Galaxy Note 8 vs iPhone X
I ordered a computer at the beginning of April because my old one had "died". However, circumstances prevailed and I wanted to cancel my order on the very same evening I ordered it so I called Cube247. I was told to call back the following morning and they should be able to help. When I did so I spoke to Rob Drye (the director of the company/technical support and customer service department from what I could gather!
When I told him I would like to cancel my order he flatly refused to do so.
I was extremely unhappy about this and called two independent solicitors - I was told by both of them that under the DTi's guidelines for distance sellers, upgraded computers were not deemed to be "bespoke" or "customised" as they were made with off the shelf components. I called Mr. Drye a third time to this effect however, he was rude, surly and he insisted on talking over me. He would not listen to me and at my insistence to speak, he insulted me and put the phone down. telling with regard to the Office of Fair Trading's guidelines, in fact he insulted me when I started to read the guidelines to him and hung up the phone. Before doing so he insisted that the computer would be delivered despite my cancelling the order. I therefore cancelled my order in writing enclosing a copy of the DTi's guidelines for Mr. Drye's information.
He replied to me that night (which I did not get until the next day) informing me that the computer was to be delivered that day despite my cancelling it!!
I sent an email to Mr. Drye informing him that I had cancelled my order and I would like my money refunded immediately and that any attempt at delivery of the computer would be refused and returned as was trying to intimidate me into delivery of a computer I had cancelled. Mr. Drye ignored my email and tried to deliver the computer the following day!!
I refused delivery of the computer on the grounds that I had cancelled the order and promptly sent Mr. Drye another emai. Again he did not reply to this email or even acknowledge it. In fact I have not heard from Mr. Drye since and he has still not refunded my money!!
As I have received no refund from Cube I will now have to sue them and report the company to the Office of Fair Trading in order to get them to refund my money £1776.00! Their treatment of me has been disgusting and now I will have to sue for my money!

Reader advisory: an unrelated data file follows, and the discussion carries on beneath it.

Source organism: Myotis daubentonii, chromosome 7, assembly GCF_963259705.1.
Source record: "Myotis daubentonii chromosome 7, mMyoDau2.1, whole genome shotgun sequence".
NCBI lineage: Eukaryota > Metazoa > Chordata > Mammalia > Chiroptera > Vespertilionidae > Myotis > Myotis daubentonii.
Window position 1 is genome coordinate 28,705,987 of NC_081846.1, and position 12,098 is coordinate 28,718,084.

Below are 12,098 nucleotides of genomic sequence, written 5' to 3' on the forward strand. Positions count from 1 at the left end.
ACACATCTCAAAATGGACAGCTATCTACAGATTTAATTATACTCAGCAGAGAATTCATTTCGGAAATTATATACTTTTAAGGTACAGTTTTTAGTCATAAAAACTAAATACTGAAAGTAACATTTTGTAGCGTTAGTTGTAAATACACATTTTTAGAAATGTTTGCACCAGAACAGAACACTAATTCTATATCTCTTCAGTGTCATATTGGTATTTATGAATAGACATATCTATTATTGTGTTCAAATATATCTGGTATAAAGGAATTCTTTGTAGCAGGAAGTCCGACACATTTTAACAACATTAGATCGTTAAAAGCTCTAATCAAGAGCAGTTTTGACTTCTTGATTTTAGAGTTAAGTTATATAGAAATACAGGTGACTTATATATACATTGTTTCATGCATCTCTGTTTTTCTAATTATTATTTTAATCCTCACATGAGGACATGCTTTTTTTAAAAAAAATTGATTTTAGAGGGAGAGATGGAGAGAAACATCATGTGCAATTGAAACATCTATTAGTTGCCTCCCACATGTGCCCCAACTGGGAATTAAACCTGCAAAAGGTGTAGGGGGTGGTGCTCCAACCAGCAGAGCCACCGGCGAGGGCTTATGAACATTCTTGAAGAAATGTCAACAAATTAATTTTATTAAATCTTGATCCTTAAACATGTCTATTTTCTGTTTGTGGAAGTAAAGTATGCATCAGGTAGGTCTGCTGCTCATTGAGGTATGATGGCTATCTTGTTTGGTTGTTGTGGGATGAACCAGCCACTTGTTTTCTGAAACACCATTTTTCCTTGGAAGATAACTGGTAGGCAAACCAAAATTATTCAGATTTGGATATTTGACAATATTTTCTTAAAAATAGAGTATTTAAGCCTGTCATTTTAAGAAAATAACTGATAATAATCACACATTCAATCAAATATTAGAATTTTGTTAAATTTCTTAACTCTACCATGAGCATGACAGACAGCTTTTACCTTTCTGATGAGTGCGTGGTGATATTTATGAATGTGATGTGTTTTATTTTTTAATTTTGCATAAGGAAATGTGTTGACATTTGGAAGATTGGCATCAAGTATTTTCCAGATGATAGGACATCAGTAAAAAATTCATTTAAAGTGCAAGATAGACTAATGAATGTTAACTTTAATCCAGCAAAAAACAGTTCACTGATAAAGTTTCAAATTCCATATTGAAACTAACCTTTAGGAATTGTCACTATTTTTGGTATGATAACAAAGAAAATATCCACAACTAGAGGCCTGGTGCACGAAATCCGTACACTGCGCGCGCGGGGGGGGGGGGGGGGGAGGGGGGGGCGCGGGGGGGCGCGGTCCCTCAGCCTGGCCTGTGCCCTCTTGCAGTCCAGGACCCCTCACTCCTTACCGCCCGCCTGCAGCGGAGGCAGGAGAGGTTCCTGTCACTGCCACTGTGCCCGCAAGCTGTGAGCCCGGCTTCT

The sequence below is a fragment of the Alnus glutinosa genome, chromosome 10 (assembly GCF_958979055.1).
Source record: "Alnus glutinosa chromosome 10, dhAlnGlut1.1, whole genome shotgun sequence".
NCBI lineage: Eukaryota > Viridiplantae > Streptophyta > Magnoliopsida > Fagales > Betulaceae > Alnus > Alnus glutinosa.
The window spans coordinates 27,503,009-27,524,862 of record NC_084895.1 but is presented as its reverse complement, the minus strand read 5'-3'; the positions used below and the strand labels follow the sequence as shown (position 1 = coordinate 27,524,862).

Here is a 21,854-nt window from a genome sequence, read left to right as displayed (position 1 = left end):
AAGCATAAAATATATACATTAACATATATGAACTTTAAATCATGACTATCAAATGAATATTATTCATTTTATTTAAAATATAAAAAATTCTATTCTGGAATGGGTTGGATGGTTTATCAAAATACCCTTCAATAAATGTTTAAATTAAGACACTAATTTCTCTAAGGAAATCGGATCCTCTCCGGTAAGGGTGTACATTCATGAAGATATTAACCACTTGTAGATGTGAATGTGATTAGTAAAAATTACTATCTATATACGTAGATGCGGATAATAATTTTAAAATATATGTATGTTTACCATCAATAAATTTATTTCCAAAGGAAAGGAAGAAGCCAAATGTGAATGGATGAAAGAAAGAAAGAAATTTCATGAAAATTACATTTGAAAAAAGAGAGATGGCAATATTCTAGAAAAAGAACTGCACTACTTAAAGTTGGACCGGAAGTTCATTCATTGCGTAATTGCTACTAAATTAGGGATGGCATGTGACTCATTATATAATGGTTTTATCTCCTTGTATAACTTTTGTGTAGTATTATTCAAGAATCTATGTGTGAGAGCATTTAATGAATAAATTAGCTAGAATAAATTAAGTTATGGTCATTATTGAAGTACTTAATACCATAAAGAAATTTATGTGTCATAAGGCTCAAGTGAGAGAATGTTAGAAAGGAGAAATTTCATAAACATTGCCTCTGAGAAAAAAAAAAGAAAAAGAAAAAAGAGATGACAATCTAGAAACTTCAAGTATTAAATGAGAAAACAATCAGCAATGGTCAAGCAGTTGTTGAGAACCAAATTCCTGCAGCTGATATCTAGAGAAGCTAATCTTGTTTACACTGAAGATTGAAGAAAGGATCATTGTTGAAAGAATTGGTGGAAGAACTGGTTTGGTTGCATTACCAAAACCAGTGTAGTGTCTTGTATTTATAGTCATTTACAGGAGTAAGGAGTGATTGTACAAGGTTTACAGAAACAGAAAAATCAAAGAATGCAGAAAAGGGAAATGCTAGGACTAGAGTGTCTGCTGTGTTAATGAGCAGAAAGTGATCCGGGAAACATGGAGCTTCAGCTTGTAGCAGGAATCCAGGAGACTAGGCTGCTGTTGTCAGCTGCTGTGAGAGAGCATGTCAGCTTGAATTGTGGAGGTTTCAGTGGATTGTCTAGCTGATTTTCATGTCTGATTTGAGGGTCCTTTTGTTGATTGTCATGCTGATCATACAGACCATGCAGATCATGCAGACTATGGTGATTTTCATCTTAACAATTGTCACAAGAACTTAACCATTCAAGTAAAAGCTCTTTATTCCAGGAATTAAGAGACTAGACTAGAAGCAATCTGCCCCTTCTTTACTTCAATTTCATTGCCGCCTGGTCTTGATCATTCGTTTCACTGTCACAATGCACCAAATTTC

will not take up individual cases - that's not its function.
You are free to report the matter to Trading Standards of course, but that may not be necessary. Have you contacted your credit card provider about this? If not, I suggest that you do so immediately, and explain the circumstances to them.
Under the terms of the distance selling regulations you have an automatic right to cancel a contract for the supply of goods provided you do so within seven days of the date of delivery. A supplier may not refuse to cancel on the grounds that a computer which is assembled from off-the-shelf components selected from a list is 'customised' under the terms of the regulations. The DTI guidelines for online traders make this quite clear.
You provided written notice of your intention to exercise your right to cancel, and you did so on the same day you placed the order. On the basis of the information you've supplied it would appear that the supplier may be acting illegally by witholding a refund to your card account, but bear in mind that a supplier has 30 days from the date of cancellation within which to make the refund. If this period has expired the supplier must make the refund immediately, and you should contact your card company and ask them to make a charge-back of the due amount.